Discussion of general topics about Mozilla Firefox
Not high res, + has stupid shadow.
We won't be doing that since the artwork is not part of the source tree. If you have a request for a particular kind of button, let us know. I've already thought of the black background conundrum and am going to see if we can't get some options made available for those kind of pages.
As far as I can tell, Mozilla has never made any of its artwork available in hi res source form. (See: lizard and communist-style graphics, and the Phoenix/Flaming Bird art, which was never released).
Not all CAPS + has bad attitude.
The cabbage head blob was the nicest logo. Very communist. Is it still there in CVS?
Let me try and explain why the Mozilla Foundation has a trademark policy.
First off, in investigating this issue, I found that many open source projects do claim trademark rights but have no policies in place for enforcing them or even explaining what they mean. For example: www.gnome.org has a trademark statement. Linux is a trademark of Linus Torvalds. The problem with not enforcing a trademark is that you eventually lose it. As such, the trademark lawyers we've consulted with have expressed doubts about many of the trademarks in the open source community.
The morale: IF we want to have trademarks, then we need to enforce them. Otherwise, they simply disappear over time.
Now, what's the rationale behind trademarks? It is to protect both consumers and producers. The idea is that consumers are protected because they can associate a mark with a product and thus rest assured that what they're buying is what they think they are buying. So if I see the Coca Cola logo, then I know what that means and what the product will taste like. Thus, if anyone can just slap a Coca Cola logo on their softdrink, consumers will get confused, and thus the mark loses its meaning.
Should there be trademarks in open source projects? Well, the open source businesses, such as Red Hat certainly believe so. Their rationale is: our software is open source, but we can still own our brand. You can get these bits anywhere on the Net, but you can only get them from us if they have our logo on them. The business case is that they're creating value in the brand.
What about non-profit open source projects? Well, first of all, as Ben pointed out, there's no contradiction between having software be open source and distributing binaries that include trademarked art work. So if you go to the Mozilla CVS repository, you can grab our code and build that and modify that etc. Go ahead - that's what open source is about. Now, when we productize that software and ship it to the end user, we may want to include some non-open source software with that, such as Talkback, which is licensed QA software, or the Flash plugins. We're working on that. These commercial add-ons add great value to users even tho they're not open source, and we may distribute them as part of our binaries. Likewise, we may identify our software with a logo that's a trademark that we own.
That leaves the fundamental question: why would Mozilla want to claim its trademark rights? Here's the main reason: we want people to be able to identify software that comes from us, and be able to easily distinguish official Mozilla releases from other products that are based on our software. Open source means that anyone can grab our code and do whatever they want with it. That's great, as long as we don't confuse users. The easiest way to protect users is to say to them "see this logo? when you see that, that means that you're getting the official thing from Mozilla, or something that's been approved by us". The reality is, lots of people get our software in ways other than by coming to our web site. For example, 600,000 people went to CNet to grab Mozilla 1.6. There are dozens of mirrors where our software is available. When people download Mozilla software from one of these places, we want to make it easy for them to understand whether they're getting a product that we've released, or something that's been modified along the way.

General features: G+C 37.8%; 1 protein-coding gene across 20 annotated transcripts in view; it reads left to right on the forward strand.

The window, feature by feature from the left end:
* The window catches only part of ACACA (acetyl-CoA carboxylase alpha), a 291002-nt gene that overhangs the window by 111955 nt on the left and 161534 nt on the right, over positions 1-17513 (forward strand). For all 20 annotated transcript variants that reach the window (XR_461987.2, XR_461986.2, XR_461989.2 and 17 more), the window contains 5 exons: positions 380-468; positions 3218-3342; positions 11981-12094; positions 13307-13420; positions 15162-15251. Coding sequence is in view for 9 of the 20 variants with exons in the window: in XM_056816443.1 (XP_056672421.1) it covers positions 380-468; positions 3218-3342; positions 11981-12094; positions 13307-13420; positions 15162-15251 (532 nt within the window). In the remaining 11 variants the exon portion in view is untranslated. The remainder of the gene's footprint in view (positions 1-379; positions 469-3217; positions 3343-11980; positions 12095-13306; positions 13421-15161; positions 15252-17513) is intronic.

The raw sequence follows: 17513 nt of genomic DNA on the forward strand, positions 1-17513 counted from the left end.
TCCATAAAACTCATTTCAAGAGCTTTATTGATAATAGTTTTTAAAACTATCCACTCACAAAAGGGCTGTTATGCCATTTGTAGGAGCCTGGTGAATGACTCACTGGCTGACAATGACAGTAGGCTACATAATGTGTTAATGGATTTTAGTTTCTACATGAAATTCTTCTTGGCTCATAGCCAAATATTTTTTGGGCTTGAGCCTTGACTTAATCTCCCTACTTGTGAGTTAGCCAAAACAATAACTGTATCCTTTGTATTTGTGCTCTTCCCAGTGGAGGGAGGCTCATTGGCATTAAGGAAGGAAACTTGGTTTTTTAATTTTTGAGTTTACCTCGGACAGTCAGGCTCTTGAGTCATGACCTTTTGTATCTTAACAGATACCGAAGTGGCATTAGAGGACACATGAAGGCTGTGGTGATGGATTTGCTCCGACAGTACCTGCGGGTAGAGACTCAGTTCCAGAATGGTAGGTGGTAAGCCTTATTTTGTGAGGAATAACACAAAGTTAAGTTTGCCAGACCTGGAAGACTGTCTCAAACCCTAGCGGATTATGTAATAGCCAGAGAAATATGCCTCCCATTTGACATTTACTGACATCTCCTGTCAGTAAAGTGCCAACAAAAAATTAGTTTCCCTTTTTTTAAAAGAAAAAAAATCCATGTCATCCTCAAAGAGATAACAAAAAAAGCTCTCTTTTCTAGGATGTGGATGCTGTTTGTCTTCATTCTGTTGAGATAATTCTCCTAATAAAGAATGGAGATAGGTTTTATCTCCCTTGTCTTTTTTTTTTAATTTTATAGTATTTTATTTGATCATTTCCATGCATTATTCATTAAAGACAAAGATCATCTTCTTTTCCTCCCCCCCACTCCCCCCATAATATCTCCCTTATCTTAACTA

So if you're a forum members, and you build an optimized version of Mozilla for some specific set of users, that's great, and that's not a Mozilla release and it probably shouldn't bear our trademarked logo because that confuses the user as to where it came from.
If you're Red Hat or Sun, or IBM, and you modify our software to better integrate it with your product, then we'll make sure that you can use our trademarks as long as you're shipping a stable, reliable product. That's where the approval piece comes in: we say "see this version of our software on Red Hat? You can trust it."
If Microsoft wanted to grab Firefox and ship it as part of their operating system then we would want to sit down with them, understand what they're trying to do, and then decide whether or not it would make sense for that product to be called Firefox or have our logos attached to them.
Now, there's something else we can and should do: we should make sure that our CVS repository includes artworked that's not protected by us that people can use and modify and do with whatever they want, like the blue flame logo. That way if you see the blue flame icon you know "ah, that's a community build of Mozilla, not an official release by the Mozilla Foundaton."